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Borges and Perec on Classifying Animals

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In his short story The Analytical Language of John Wilkins (El idioma analítico de John Wilkins) Jorge Luis Borges famously referred to a certain Chinese encyclopedia called the "Heavenly Emporium of Benevolent Knowledge" whose discovery he attributed to a Dr. Franz Kuhn in which animals were divided into:

(a) those that belong to the emperor
(b) embalmed ones
(c) those that are trained
(d) suckling pigs
(e) mermaids
(f) fabulous ones
(g) stray dogs
(h) those that are included in this classification
(i) those that tremble as if they were mad
(j) innumerable ones
(k) those drawn with a very fine camel's-hair brush
(l) etcetera
(m) those that have just broken the flower vase
(n) those that at a distance resemble flies

It is a passage that is highly popular among philosophers. Michel Foucault for instance refers to it in the preface to The Order of Things.

In Penser/Classer Georges Perec observes that "an almost equally mind-boggling enumeration might be extracted simply enough from government documents that could hardly be more official":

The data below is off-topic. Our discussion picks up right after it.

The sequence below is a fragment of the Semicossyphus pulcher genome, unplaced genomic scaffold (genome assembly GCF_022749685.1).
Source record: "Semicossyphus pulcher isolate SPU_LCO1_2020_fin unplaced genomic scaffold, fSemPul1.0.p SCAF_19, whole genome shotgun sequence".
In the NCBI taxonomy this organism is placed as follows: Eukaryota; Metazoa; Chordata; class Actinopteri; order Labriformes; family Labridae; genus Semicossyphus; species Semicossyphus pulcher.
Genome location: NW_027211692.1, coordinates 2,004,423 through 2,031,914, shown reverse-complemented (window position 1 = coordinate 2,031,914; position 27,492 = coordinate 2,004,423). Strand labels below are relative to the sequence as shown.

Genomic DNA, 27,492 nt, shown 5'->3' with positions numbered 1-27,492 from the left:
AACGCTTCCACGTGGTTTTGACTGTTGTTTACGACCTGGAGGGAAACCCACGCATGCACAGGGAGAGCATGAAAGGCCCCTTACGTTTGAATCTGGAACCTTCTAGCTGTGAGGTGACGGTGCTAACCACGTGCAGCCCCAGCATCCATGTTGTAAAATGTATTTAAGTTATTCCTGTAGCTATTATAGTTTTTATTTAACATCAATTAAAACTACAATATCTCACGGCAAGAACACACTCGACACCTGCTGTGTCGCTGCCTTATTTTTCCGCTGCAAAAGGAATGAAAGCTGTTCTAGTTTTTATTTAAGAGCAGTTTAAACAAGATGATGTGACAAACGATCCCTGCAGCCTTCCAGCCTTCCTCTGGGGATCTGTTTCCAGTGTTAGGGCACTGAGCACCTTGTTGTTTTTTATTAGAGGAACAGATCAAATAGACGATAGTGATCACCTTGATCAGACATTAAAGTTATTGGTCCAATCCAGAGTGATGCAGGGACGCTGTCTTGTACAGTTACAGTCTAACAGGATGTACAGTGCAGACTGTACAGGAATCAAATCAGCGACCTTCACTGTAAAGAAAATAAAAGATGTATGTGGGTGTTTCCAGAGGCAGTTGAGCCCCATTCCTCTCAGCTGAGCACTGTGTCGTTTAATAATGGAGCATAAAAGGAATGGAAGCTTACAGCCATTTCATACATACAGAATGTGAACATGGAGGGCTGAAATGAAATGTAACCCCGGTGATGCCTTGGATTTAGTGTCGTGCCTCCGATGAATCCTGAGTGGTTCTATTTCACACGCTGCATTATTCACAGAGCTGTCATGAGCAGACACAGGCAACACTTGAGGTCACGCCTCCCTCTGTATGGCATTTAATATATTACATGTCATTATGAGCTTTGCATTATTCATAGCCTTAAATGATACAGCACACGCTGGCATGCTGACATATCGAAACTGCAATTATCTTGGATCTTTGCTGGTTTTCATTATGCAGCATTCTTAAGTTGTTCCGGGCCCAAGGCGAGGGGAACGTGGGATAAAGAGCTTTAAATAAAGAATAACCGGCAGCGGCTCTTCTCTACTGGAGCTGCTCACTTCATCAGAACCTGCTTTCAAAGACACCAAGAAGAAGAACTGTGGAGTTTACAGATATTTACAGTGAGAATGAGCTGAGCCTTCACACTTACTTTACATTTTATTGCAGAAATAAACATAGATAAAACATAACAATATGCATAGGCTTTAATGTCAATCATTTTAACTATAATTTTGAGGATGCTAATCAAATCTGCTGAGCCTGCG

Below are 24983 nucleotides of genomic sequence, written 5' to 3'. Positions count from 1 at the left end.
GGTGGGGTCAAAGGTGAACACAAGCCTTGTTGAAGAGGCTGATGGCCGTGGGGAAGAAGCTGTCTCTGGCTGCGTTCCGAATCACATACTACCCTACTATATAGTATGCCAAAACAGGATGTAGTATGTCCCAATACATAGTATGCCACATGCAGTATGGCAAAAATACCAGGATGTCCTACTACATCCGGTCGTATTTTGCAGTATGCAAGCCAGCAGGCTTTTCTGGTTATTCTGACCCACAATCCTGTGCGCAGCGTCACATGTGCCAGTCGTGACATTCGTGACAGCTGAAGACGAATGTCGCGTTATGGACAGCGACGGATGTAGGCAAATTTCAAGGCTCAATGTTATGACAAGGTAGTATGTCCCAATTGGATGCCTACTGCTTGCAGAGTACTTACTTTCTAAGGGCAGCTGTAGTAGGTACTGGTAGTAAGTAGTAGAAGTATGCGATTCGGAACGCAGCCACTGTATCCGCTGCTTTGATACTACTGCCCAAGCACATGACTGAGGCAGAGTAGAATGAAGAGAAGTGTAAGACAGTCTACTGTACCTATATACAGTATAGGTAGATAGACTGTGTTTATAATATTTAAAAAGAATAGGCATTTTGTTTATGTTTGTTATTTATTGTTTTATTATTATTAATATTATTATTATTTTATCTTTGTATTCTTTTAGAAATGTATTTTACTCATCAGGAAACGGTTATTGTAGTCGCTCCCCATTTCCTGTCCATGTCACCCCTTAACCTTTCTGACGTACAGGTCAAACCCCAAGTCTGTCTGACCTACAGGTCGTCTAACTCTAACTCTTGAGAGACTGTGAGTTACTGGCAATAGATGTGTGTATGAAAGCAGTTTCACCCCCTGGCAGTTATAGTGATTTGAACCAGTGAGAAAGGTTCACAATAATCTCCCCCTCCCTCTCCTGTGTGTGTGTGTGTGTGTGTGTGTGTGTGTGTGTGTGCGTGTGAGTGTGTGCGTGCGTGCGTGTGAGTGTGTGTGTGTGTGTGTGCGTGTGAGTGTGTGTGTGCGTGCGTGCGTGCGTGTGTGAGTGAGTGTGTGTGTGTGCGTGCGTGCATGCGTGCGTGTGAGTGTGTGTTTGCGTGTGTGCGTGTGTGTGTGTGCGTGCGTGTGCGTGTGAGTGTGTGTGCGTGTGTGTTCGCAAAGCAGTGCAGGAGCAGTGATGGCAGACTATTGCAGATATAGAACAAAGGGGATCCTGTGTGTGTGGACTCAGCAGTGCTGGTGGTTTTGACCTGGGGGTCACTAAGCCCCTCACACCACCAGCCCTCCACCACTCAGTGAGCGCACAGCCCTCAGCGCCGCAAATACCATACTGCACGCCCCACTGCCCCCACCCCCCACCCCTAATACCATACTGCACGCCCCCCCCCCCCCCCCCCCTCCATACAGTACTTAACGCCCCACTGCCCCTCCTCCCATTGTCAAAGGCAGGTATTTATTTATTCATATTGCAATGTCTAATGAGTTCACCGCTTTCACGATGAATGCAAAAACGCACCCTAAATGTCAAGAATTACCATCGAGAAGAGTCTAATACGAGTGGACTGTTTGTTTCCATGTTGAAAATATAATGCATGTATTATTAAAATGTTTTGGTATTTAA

(a) animals on which bets are laid
(b) animals the hunting of which is banned between 1 April and 15 September
(c) stranded whales
(d) animals whose entry within national frontiers is subject to quarantine
(e) animals held in joint ownership
(f) stuffed animals
(g) etcetera (this etc. is not at all surprising in itself; it's only where it comes in the list that makes it seem odd)
(h) animals liable to transmit leprosy
(i) guide-dogs for the blind
(j) animals in receipt of significant legacies
(k) animals able to be transported in the cabin
(l) stray dogs without collars
(m) donkeys
(n) mares assumed to be with foal

Georges Perec, Think/Classify, In: Species of Spaces and Other Pieces, transl. John Sturrock, Penguin 2008, p. 196-197.

With reference to Borges's well-known love of allusions to erudition Perec notes that one may question whether the quotation is genuine and whether it isn't first and foremost an effect of art. The same can, of course, be said of Perec's own list.